Recurrent miscarriage, also called repeat miscarriage, is defined as the gestational loss of 3 or more pregnancies before 20 weeks. In this case, there is no talk of sterility because the couple can conceive, but there is a problem of infertility as the pregnancies do not reach term.


Recurrent miscarriages have a great emotional consequence on future parents, as the disappointment of not having a baby adds to the frustration of having lost multiple pregnancies.


What Are The Causes of Recurrent Miscarriage?


In most cases, the cause of the loss is unknown, but recurrent miscarriages can be due to:


Implantation defects of the ovum already fertilized in the uterus.


Chromosomal abnormalities of the fetus. In most cases, chromosomal abnormalities occur by chance. However, in some cases, they happen because the father or mother has a problem with the chromosomes. They also occur more frequently as maternal age increases.


Alterations in the shape of the uterus such as incompetence of the cervix, congenital anomalies of the uterus, adhesions (scars) in the uterine cavity, fibroids, polyps, etc. In these cases, abortions are caused by a decrease in the uterus’ ability to adapt to pregnancy, by associated incompetence of the cervix, or by abnormal vascularization (blood supply) or innervation.


Autoimmune diseases of the mother. In autoimmune diseases, the body’s defenses to fight infection also attack healthy tissues such as the fetus. In recurrent pregnancies, the relationship with the antiphospholipid syndrome should always be highlighted.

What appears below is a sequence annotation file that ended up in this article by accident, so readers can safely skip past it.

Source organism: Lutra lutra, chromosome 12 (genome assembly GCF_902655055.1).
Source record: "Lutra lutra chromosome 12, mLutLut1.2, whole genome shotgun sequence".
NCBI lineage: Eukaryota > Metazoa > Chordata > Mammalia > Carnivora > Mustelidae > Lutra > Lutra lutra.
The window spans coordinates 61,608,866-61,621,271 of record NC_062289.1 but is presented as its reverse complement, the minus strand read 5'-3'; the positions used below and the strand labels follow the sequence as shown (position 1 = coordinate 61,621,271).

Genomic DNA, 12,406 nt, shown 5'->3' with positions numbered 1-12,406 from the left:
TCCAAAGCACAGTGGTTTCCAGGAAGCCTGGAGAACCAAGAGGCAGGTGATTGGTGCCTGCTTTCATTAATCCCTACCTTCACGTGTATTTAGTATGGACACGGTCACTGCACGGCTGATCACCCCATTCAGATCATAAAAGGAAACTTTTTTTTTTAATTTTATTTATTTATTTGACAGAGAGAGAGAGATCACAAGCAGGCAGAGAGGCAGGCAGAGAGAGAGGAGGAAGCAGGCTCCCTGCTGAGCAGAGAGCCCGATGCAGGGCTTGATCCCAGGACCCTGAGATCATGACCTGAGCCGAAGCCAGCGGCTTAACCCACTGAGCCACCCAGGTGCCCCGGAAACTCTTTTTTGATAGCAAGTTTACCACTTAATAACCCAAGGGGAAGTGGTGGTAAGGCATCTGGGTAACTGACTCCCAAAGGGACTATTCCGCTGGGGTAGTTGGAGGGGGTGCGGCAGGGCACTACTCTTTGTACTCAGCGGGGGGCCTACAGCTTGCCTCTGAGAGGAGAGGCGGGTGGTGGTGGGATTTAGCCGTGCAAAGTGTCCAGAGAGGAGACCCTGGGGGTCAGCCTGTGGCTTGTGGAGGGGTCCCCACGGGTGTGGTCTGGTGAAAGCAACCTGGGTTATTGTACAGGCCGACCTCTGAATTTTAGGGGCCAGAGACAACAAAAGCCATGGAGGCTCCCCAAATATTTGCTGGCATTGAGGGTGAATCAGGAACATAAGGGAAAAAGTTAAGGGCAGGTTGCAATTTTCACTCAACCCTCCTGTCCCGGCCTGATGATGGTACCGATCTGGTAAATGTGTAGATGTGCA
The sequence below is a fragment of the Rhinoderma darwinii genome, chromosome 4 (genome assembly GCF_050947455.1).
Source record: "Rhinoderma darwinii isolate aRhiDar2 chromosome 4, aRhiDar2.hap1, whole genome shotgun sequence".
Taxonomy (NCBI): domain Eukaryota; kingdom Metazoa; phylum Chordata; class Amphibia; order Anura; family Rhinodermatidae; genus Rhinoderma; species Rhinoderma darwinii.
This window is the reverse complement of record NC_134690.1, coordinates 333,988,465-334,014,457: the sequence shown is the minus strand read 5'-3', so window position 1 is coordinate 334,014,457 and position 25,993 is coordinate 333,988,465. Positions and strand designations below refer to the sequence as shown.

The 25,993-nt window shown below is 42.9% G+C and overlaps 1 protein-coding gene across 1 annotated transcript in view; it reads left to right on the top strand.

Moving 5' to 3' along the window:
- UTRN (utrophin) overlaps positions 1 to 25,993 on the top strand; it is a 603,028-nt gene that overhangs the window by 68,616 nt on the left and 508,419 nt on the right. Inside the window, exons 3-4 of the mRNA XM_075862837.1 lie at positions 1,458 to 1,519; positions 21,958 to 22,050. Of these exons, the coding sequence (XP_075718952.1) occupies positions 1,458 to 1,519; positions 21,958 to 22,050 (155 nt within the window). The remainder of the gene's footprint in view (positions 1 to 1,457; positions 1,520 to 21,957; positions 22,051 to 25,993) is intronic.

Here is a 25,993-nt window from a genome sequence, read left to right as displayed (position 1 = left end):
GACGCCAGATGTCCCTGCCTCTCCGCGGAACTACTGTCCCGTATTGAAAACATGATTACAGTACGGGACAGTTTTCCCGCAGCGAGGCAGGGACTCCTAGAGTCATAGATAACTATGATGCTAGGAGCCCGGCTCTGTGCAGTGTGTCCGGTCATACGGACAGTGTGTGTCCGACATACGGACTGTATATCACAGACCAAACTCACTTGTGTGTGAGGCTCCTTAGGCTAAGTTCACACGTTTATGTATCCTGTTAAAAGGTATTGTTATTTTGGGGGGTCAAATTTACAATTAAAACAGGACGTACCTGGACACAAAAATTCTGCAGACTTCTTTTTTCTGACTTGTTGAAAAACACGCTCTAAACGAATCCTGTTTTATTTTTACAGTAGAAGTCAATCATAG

Other maternal illnesses such as diabetes, thyroid diseases, endometriosis, blood clotting disorders or hormonal problems (luteal phase failure, polycystic ovary, etc.).


Infections. They are rare causes of repeat miscarriages; the infectious agents most associated with this complication are Mycoplasma hominins, Ureaplasma urealyticum, and Listeria monocytogenes, among others.


What Is The Treatment for Recurrent Miscarriage?


The treatment of recurrent miscarriage is to solve the factors or causes related to the problem.


For this reason, a good study by an expert specialist is essential.


• Endocrine or hormonal problems are usually solved with medication.


• Changes in the anatomy of the uterus are sometimes an indication for surgical intervention.


• Diseases typical of women, for example, hyperthyroidism, are treated by the specialist depending on the specific case.


Any care that improves the factors involved improves outcomes in recurrent miscarriages.


What Are The Risk Factors for Having Recurrent Miscarriages?


Recurrent miscarriages are observed more:


• If there is exposure to tobacco and other environmental toxins (alcohol, caffeine, heavy metals, radiation).


• If there is maternal obesity.


• In older women. In women over 40 years of age, more than a third of their pregnancies end in miscarriage, and most of these embryos have an abnormal number of chromosomes.


• Concerning the reproductive history of women.


What Is The Prognosis for Recurrent Miscarriages?


Three-quarters of women who suffer recurrent miscarriages go on to have normal pregnancies without requiring any type of treatment. Treatments whose efficacy has not been demonstrated should not be used, and the genetic study of the couple and the product of conception should always be considered due to the increasingly frequent findings of genetic alterations in recurrent miscarriages.